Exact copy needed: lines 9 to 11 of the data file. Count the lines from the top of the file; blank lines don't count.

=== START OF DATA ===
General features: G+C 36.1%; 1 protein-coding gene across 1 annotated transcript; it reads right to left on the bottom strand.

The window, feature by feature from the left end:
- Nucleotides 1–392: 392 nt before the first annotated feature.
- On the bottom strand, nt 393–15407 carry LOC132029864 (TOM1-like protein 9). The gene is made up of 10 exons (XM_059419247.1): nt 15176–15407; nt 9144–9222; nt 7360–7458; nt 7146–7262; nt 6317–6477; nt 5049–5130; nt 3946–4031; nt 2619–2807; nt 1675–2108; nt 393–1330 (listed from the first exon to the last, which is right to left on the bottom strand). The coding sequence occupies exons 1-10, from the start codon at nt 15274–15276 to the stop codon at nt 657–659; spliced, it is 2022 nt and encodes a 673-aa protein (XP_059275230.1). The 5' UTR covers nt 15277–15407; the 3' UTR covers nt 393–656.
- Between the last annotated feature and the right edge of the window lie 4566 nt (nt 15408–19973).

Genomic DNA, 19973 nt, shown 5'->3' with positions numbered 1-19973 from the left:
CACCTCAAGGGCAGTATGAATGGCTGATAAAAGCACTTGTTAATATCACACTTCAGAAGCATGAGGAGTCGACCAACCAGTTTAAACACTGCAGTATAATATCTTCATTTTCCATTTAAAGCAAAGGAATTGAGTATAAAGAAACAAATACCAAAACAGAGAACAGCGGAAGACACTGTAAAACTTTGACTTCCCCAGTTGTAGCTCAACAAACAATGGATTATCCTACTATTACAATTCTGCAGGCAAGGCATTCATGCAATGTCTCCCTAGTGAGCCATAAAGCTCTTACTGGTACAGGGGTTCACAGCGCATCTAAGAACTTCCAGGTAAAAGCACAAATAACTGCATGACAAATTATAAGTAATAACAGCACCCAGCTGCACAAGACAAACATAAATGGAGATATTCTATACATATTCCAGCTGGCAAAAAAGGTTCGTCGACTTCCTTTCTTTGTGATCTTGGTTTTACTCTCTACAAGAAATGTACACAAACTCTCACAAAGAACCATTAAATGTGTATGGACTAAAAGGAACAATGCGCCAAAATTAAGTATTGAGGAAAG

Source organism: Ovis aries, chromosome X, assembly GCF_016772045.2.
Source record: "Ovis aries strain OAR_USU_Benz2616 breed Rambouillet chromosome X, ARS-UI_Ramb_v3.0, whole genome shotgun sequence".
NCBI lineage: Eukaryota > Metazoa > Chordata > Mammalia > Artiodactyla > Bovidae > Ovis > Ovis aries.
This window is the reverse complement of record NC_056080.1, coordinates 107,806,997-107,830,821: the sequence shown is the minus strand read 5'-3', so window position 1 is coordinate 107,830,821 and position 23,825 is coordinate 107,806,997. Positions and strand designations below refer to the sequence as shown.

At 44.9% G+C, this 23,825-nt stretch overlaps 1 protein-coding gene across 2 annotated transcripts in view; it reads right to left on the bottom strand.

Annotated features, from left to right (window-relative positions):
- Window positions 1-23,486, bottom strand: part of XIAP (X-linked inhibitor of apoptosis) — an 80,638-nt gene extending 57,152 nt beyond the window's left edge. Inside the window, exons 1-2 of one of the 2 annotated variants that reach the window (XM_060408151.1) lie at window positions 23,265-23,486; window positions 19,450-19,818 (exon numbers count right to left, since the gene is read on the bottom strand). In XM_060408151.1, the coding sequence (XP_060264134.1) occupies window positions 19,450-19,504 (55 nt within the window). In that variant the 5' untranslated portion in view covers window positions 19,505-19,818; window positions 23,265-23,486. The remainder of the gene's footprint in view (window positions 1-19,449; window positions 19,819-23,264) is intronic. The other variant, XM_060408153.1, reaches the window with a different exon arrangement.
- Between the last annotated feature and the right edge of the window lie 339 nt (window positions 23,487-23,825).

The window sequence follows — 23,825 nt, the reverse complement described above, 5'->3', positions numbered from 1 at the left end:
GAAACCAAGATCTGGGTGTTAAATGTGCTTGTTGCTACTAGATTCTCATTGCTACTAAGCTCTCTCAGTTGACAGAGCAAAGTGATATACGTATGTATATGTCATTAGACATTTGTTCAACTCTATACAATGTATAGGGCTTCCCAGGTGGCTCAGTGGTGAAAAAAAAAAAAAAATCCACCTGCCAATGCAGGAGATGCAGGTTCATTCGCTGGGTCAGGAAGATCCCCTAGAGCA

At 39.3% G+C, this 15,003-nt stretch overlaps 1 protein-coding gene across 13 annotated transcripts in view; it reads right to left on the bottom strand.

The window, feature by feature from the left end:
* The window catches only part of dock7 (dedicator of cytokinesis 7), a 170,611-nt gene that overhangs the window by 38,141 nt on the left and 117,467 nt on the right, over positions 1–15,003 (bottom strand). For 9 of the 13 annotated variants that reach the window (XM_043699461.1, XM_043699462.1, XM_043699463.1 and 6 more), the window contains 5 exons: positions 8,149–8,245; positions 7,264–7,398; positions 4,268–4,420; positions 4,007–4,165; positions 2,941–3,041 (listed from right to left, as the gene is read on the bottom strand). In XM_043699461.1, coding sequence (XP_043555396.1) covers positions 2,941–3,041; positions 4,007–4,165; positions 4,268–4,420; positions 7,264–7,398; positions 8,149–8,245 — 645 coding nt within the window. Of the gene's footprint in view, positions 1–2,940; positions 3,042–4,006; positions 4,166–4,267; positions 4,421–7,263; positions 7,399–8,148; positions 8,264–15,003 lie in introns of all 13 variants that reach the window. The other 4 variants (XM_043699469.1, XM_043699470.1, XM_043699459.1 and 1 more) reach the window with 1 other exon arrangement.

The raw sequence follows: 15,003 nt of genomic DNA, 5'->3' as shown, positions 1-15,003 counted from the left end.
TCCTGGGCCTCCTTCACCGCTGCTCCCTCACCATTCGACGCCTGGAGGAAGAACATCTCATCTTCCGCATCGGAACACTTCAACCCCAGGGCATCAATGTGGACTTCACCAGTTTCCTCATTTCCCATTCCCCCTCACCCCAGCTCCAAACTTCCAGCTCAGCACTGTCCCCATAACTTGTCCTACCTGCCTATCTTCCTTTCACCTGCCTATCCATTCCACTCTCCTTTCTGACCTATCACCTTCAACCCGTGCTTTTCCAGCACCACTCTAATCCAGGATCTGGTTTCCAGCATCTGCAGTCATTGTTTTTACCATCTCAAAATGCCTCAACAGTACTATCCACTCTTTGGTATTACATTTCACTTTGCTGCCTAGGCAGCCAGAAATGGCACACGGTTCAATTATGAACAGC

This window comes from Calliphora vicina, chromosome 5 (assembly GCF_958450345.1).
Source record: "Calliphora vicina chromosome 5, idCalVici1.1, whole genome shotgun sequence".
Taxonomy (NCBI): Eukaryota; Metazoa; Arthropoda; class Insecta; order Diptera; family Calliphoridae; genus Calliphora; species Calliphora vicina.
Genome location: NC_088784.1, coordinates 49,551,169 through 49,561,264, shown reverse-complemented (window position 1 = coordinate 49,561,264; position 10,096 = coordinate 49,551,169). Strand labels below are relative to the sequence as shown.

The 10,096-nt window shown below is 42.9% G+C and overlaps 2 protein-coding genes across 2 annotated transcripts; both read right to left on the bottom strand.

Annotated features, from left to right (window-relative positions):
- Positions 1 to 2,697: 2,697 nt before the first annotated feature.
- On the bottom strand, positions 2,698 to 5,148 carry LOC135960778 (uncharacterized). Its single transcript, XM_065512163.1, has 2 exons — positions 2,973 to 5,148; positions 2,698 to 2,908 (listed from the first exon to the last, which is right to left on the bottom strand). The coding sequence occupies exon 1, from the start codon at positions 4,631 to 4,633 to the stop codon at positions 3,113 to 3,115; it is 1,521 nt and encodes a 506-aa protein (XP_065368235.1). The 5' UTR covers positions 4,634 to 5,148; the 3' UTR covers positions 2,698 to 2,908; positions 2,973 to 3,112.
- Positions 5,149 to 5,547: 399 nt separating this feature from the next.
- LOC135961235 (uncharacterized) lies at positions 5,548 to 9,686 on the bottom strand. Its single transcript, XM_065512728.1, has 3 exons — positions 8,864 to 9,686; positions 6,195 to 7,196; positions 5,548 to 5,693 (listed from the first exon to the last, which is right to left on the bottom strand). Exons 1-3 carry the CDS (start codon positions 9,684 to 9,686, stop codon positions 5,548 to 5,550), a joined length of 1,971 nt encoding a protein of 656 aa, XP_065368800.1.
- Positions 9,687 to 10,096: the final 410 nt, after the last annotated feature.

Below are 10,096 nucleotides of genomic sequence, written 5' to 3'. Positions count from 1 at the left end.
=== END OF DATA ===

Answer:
Source record: "Ovis aries strain OAR_USU_Benz2616 breed Rambouillet chromosome X, ARS-UI_Ramb_v3.0, whole genome shotgun sequence".
NCBI lineage: Eukaryota > Metazoa > Chordata > Mammalia > Artiodactyla > Bovidae > Ovis > Ovis aries.
This window is the reverse complement of record NC_056080.1, coordinates 107,806,997-107,830,821: the sequence shown is the minus strand read 5'-3', so window position 1 is coordinate 107,830,821 and position 23,825 is coordinate 107,806,997. Positions and strand designations below refer to the sequence as shown.